If you attended the Swoboda Credit Union Conference on 23rd May in Portlaoise, you’ll have heard the economist Alan McQuaid asking the audience to look beyond existing new market entrants, such as Revolut, or longstanding speculation about the plans of Facebook, Google [paywall] and Amazon, and pay attention to the emerging drive into retail financial services from Apple. Alan noted that, like credit unions, Apple has very high levels of trust and loyalty, so would compete on those factors directly with credit unions. Currently, Apple’s presence in the GB and Irish financial services markets is limited to the Apple Wallet, but in the US there is a card and a savings account – the latter has acquired more deposits since its launch in April than Monzo since its launch in 2015.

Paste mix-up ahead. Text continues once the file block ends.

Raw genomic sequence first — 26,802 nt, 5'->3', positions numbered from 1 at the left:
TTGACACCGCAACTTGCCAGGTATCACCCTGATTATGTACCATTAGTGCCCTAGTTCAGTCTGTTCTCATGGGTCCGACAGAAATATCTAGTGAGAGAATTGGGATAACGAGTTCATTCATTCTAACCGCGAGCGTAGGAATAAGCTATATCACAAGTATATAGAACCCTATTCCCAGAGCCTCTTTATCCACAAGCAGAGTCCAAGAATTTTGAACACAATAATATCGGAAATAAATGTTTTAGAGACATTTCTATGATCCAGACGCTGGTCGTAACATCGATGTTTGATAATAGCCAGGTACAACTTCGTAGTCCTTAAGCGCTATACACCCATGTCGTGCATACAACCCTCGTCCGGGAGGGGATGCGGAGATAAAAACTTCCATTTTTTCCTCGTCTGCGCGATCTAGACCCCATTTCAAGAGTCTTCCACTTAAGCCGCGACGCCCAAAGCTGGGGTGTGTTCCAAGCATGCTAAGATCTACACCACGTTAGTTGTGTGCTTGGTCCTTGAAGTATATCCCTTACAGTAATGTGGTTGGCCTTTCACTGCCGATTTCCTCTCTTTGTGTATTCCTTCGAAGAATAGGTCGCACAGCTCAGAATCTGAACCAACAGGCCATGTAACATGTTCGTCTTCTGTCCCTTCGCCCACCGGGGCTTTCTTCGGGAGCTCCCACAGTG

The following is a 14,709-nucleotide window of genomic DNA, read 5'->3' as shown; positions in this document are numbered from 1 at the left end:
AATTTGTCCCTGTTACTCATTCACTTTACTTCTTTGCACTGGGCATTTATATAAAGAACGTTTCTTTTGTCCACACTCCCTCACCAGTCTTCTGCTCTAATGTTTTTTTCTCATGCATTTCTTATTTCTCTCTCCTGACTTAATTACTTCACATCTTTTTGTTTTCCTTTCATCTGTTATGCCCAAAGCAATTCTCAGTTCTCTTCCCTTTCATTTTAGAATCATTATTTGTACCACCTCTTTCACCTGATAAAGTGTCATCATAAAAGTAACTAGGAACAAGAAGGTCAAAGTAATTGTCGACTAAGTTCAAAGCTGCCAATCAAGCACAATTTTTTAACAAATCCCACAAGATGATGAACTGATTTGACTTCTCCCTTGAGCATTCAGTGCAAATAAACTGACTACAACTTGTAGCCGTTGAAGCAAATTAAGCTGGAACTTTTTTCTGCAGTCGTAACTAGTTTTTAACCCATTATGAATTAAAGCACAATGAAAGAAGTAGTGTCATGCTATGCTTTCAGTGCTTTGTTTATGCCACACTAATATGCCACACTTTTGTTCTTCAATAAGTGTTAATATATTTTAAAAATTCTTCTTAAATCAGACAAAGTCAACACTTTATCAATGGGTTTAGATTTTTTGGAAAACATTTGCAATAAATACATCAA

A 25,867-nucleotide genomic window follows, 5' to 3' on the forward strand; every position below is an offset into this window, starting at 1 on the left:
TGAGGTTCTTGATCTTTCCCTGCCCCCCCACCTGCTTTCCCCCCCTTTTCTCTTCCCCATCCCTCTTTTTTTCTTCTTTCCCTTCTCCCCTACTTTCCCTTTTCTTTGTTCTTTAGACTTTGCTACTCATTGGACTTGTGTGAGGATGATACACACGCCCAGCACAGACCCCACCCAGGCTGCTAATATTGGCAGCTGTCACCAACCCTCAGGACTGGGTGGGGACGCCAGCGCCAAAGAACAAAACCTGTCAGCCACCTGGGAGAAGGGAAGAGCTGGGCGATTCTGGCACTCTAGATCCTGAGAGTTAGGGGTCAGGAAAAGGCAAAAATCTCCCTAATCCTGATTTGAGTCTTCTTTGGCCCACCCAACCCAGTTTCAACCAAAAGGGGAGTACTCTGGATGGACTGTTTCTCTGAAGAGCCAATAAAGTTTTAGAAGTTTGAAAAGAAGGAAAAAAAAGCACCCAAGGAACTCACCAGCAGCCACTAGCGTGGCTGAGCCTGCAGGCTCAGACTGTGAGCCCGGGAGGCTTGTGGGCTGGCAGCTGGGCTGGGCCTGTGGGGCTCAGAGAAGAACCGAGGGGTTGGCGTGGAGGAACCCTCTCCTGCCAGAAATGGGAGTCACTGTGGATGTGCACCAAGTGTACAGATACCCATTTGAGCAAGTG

Alan’s observation is prescient – Apple’s success and its strategy are discussed in these very interesting blog posts by commentators Chris Skinner, here, and Linas Beliūnas, here. Apple has earned the trust of its customers through generally delivering excellent customer experience (and, of course, clever marketing to reinforce that perception). Given its scale and investment capability, it is likely to be effective in financial services.

How can credit unions stay ahead with their members so that when Apple arrives on this side of the Atlantic it raids banks not credit unions?